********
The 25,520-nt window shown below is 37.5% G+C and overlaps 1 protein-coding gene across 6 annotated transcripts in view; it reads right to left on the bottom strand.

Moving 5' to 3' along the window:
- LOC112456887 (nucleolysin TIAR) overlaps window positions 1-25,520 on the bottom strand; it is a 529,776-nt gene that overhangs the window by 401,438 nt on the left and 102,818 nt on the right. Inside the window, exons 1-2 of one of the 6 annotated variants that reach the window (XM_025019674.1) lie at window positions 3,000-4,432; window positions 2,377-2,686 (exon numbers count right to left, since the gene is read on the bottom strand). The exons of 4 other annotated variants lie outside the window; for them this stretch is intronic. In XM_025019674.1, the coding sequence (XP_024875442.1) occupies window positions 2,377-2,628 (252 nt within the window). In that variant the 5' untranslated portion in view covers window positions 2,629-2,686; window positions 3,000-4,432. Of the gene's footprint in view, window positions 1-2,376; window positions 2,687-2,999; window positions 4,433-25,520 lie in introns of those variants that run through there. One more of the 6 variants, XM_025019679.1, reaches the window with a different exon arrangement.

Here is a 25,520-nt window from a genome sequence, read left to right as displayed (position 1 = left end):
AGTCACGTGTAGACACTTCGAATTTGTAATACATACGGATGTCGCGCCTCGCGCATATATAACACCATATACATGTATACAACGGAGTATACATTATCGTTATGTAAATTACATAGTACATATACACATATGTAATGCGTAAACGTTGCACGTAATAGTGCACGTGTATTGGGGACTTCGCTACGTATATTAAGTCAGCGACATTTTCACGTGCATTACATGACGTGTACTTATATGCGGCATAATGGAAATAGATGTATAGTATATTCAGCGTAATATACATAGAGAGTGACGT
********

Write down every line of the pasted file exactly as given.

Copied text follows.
The 25,520-nt window shown below is 37.5% G+C and overlaps 1 protein-coding gene across 6 annotated transcripts in view; it reads right to left on the bottom strand.

Moving 5' to 3' along the window:
- LOC112456887 (nucleolysin TIAR) overlaps window positions 1-25,520 on the bottom strand; it is a 529,776-nt gene that overhangs the window by 401,438 nt on the left and 102,818 nt on the right. Inside the window, exons 1-2 of one of the 6 annotated variants that reach the window (XM_025019674.1) lie at window positions 3,000-4,432; window positions 2,377-2,686 (exon numbers count right to left, since the gene is read on the bottom strand). The exons of 4 other annotated variants lie outside the window; for them this stretch is intronic. In XM_025019674.1, the coding sequence (XP_024875442.1) occupies window positions 2,377-2,628 (252 nt within the window). In that variant the 5' untranslated portion in view covers window positions 2,629-2,686; window positions 3,000-4,432. Of the gene's footprint in view, window positions 1-2,376; window positions 2,687-2,999; window positions 4,433-25,520 lie in introns of those variants that run through there. One more of the 6 variants, XM_025019679.1, reaches the window with a different exon arrangement.

Here is a 25,520-nt window from a genome sequence, read left to right as displayed (position 1 = left end):
AGTCACGTGTAGACACTTCGAATTTGTAATACATACGGATGTCGCGCCTCGCGCATATATAACACCATATACATGTATACAACGGAGTATACATTATCGTTATGTAAATTACATAGTACATATACACATATGTAATGCGTAAACGTTGCACGTAATAGTGCACGTGTATTGGGGACTTCGCTACGTATATTAAGTCAGCGACATTTTCACGTGCATTACATGACGTGTACTTATATGCGGCATAATGGAAATAGATGTATAGTATATTCAGCGTAATATACATAGAGAGTGACGT